Discovery and Characterization of Pneumococcal Serogroup 36 Capsule Subtypes, Serotypes 36A and 36B

Feroze A Ganaie, Jamil S Saad, Stephanie W Lo, Lesley McGee, Stephen D Bentley, Andries J van Tonder, Paulina Hawkins, Jeremy D Keenan, Juan J Calix, Moon H Nahm

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7 Citations (SciVal)


Streptococcus pneumoniae can produce a wide breadth of antigenically diverse capsule types, a fact that poses a looming threat to the success of vaccines that target pneumococcal polysaccharide (PS) capsule. Yet, many pneumococcal capsule types remain undiscovered and/or uncharacterized. Prior sequence analysis of pneumococcal capsule synthesis (cps) loci suggested the existence of capsule subtypes among isolates identified as "serotype 36" according to conventional capsule typing methods. We discovered these subtypes represent two antigenically similar but distinguishable pneumococcal capsule serotypes, 36A and 36B. Biochemical analysis of their capsule PS structure reveals that both have the shared repeat unit backbone [→5)-α-d-Galf-(1→1)-d-Rib-ol-(5→P→6)-β-d-ManpNAc-(1→4)-β-d-Glcp-(1→] with two branching structures. Both serotypes have a β-d-Galp branch to Ribitol. Serotypes 36A and 36B differ by the presence of a α-d-Glcp-(1→3)-β-d-ManpNAc or α-d-Galp-(1→3)-β-d-ManpNAc branch, respectively. Comparison of the phylogenetically distant serogroup 9 and 36 cps loci, which all encode this distinguishing glycosidic bond, revealed that the incorporation of Glcp (in types 9N and 36A) versus Galp (in types 9A, 9V, 9L, and 36B) is associated with the identity of four amino acids in the cps-encoded glycosyltransferase WcjA. Identifying functional determinants of cps-encoded enzymes and their impact on capsule PS structure is key to improving the resolution and reliability of sequencing-based capsule typing methods and discovering novel capsule variants indistinguishable by conventional serotyping methods.

Original languageEnglish
Article numbere0002423
Number of pages11
JournalJournal of Clinical Microbiology
Issue number4
Early online date27 Mar 2023
Publication statusPublished - 20 Apr 2023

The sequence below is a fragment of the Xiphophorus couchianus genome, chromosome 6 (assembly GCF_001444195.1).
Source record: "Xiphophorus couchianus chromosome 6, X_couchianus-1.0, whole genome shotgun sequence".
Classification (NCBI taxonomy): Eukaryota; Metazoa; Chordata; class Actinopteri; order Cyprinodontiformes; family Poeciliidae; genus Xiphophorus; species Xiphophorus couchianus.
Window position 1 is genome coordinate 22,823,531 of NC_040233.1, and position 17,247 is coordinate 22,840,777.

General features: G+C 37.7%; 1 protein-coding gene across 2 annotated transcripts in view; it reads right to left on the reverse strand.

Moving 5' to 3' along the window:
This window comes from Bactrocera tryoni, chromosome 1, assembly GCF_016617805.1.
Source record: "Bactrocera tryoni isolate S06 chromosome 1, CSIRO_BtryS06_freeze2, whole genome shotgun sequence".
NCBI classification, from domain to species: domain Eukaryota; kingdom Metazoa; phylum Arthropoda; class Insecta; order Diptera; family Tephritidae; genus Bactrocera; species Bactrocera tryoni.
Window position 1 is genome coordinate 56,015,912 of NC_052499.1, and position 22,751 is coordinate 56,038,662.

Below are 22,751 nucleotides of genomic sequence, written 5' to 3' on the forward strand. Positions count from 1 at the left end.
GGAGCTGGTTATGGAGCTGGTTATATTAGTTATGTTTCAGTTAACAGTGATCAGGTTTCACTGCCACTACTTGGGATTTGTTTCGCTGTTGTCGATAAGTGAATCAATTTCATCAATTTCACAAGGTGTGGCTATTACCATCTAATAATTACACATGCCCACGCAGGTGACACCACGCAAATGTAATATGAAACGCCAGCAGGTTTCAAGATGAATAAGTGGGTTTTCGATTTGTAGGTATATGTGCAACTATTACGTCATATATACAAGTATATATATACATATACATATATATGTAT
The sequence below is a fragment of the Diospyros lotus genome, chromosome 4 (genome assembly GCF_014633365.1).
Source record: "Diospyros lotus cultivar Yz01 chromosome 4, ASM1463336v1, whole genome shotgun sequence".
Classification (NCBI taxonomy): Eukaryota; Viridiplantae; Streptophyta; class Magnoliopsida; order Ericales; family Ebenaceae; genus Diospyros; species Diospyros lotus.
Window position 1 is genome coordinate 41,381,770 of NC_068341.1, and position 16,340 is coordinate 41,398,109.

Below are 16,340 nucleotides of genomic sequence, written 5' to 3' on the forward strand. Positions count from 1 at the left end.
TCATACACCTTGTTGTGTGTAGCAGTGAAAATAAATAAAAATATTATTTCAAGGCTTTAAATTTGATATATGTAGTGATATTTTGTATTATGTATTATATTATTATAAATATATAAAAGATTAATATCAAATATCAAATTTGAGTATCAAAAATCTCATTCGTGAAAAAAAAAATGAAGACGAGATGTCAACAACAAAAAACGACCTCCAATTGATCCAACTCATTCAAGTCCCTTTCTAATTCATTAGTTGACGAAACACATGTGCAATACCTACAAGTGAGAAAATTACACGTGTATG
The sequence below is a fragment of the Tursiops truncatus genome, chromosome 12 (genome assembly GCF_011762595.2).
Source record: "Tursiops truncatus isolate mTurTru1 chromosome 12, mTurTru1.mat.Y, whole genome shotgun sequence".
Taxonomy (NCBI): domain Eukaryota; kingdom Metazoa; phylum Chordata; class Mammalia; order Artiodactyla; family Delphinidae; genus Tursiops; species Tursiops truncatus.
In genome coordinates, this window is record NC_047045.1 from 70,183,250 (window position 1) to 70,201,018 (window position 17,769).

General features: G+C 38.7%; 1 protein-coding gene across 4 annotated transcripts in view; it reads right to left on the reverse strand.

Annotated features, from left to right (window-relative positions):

Bibliographical note

Funding Information:
We thank Rama Kandasamy and Andrew Pollard for providing the Nepalese isolate. This work was supported by the Global Pneumococcal Sequencing project funded by the Bill and Melinda Gates Foundation (grant code OPP1034556). The High-Field NMR facility at the University of Alabama at Birmingham was established through the NIH (1S10RR026478) and is supported by the UAB Comprehensive Cancer Center (NCI grant P30 CA013148). J.J.C. is supported by an NIH grant (K08 AI148582). The NMR facility at the Complex Carbohydrate Research Center, University of Georgia is supported by the Chemical Sciences, Geosciences and Biosciences Division, Office of Basic Energy Sciences, U.S. Department of Energy (grant no. DE-SC0015662 to Parastoo Azadi). UAB has Intellectual Property rights on some reagents used in the study. F.A.G., J.S.S., J.J.C., and M.H.N. are UAB employees. We declare that they have no other relevant conflicts of interest. The findings and conclusions in this report are those of the authors and do not necessarily represent the official position of the Centers for Disease Control and Prevention.


  • Humans
  • Streptococcus pneumoniae
  • Serogroup
  • Reproducibility of Results
  • Serotyping
  • Polysaccharides
  • Pneumococcal Vaccines
  • Bacterial Capsules/chemistry
  • Pneumococcal Infections
  • cps locus typing
  • capsule polysaccharide
  • serotype

ASJC Scopus subject areas

  • Microbiology (medical)


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